Patton's Dog Willie
US 3rd Army Commander Lt. Gen. George S. Patton, Jr. surrounded by his staff. At his feet is his English Bull Terrier "William the Conqueror" (usually called Willie). Late 1944 or early 1945. Click image for more about this photo.
William the Conqueror, Gen. Patton's Dog
General George S. Patton, Jr. was an animal lover with a particular attraction to bull terriers. He bought his first one, called Tank, just after World War I.
During World War II, on 4 March 1944 at the height of Patton's fame, he purchased the famous white bull terrier named Willie, short for "William the Conqueror." For the rest of Patton's life, Willie and General Patton went everywhere together.
Willie had his own set of "dog tags," and had quite a reputation with the "lady" dogs. Gen. Patton doted on the dog and even hosted a birthday party for him.
Bill Mauldin Meets Patton
Not everyone was charmed by Patton and Willie. When Sgt. Bill Maudlin, Stars and Stripes cartoonist, met Gen. Patton in March 1945, he described Willie this way:
Beside him, lying in a big chair, was Willie, the bull terrier. If ever dog was suited to master this one was. Willie had his beloved boss's expression and lacked only the ribbons and stars. I stood in that door staring into the four meanest eyes I'd ever seen.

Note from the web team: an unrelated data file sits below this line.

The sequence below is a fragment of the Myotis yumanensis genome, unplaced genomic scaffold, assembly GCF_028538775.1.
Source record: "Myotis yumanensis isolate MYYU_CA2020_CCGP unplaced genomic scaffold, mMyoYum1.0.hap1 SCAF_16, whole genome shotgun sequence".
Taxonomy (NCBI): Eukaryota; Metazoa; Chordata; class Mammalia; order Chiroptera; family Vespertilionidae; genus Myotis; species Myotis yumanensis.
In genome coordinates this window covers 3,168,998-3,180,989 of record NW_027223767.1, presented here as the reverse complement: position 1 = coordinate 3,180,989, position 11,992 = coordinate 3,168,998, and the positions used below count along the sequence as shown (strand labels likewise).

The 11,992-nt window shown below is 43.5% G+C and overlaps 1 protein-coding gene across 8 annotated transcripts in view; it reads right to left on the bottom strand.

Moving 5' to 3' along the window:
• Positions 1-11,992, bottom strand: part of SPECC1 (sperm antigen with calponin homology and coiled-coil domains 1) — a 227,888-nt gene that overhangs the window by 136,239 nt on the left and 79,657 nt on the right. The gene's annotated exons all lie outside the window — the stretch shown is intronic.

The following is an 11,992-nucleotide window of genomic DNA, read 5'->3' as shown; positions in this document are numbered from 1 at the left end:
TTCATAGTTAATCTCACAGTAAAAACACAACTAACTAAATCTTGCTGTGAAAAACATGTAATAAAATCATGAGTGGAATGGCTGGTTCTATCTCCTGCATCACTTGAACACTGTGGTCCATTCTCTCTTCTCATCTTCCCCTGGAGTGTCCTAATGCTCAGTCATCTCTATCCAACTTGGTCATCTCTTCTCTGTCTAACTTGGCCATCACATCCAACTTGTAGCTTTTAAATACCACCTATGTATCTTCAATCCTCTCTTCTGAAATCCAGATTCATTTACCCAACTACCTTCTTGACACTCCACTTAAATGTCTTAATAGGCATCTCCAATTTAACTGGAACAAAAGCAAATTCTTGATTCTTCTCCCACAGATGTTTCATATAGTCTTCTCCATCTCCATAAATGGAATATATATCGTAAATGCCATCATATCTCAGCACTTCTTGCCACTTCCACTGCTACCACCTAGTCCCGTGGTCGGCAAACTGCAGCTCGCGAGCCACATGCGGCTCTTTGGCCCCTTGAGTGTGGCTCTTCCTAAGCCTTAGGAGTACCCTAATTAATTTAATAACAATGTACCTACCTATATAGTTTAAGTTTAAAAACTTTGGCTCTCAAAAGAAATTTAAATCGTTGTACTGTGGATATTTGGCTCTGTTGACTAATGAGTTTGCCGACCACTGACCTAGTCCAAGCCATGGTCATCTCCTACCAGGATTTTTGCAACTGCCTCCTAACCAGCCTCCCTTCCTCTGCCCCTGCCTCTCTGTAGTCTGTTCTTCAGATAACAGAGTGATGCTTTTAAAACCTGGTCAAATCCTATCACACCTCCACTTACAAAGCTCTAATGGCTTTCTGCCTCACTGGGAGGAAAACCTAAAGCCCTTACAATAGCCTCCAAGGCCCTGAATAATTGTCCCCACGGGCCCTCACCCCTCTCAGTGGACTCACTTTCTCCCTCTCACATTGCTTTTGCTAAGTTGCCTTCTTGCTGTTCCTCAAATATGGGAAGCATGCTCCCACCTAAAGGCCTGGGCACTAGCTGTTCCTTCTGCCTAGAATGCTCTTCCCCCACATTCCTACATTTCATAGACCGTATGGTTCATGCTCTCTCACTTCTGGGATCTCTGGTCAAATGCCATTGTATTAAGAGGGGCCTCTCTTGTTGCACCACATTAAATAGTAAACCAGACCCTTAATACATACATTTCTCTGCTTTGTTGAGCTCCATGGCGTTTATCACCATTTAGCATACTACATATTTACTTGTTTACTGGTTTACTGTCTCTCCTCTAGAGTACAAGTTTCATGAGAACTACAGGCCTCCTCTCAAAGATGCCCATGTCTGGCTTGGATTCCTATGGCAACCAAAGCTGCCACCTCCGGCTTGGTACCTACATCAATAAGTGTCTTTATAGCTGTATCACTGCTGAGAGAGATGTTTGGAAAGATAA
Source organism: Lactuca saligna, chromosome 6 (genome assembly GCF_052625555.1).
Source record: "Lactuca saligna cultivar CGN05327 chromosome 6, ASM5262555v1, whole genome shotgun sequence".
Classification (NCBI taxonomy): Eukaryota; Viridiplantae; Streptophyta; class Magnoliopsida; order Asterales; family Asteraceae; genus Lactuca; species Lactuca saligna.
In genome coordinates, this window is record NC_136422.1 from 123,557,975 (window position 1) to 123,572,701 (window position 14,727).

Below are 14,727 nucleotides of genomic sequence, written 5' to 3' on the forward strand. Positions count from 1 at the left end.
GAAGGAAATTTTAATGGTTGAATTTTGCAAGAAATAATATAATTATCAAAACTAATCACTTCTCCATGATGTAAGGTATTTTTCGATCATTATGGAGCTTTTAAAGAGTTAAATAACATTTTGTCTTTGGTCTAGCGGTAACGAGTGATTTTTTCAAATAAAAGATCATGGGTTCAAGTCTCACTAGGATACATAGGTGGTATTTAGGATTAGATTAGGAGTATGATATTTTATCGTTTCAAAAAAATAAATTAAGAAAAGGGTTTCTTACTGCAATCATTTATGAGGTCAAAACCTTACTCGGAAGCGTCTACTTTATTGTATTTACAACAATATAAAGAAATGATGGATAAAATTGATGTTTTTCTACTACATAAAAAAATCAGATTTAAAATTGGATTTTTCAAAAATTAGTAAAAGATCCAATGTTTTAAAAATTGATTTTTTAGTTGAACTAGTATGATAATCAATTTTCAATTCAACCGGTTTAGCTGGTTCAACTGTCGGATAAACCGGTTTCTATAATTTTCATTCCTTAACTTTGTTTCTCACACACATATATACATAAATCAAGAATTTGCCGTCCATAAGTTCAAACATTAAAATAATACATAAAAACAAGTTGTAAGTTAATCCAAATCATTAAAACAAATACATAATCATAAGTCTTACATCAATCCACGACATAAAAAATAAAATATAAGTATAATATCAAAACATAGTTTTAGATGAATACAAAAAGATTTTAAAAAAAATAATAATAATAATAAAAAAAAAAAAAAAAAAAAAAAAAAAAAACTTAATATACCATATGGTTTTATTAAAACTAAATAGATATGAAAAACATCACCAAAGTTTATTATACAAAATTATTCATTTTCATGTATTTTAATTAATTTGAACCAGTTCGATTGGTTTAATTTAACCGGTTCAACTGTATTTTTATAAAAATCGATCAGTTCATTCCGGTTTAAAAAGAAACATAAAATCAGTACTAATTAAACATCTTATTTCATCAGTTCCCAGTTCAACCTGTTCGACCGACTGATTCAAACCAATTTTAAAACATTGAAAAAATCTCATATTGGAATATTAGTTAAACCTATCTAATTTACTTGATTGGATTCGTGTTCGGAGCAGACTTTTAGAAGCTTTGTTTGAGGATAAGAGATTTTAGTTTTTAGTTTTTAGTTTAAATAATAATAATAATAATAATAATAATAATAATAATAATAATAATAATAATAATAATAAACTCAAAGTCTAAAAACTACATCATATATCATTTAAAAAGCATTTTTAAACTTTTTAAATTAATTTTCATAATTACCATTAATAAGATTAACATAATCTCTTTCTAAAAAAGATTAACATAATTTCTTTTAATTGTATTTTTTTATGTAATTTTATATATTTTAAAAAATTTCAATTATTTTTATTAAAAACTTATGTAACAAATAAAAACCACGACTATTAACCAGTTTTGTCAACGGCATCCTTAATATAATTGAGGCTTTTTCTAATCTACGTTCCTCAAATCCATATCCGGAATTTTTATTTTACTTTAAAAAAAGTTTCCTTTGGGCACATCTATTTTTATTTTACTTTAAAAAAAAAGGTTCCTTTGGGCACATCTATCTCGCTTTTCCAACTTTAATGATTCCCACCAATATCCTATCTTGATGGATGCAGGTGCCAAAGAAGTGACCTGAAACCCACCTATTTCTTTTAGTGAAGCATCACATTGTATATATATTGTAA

Willie Loses His Master: The Death of Patton
On 9 December 1945, Gen. Patton suffered injuries as the result of an automobile accident. He died 12 days later, on 21 December 1945 and is buried in a simple grave at the U.S. military cemetery in Hamm, Luxembourg, among the soldiers who died in the Battle of the Bulge.
Photo taken right after Gen. Patton's death, as Willie waits with personal belongings to be shipped to the United States.
Click the image for more information about the photograph.
Willie, Patton's constant companion during the war, was sent to the United States, and lived out the rest of his life with the General's wife and daughters. A twelve-foot-high bronze statue of Patton and Willie has been erected at the General Patton Memorial Museum, off Interstate 10 in Chiriaco Summit, CA, not far from the former site of the Desert Training Center. It was there that Patton, as the first commander in 1942, began developing the armored tactics for Operation Torch in North Africa and later campaigns of World War II.
Recommended Book and Film Biography of Gen. Patton
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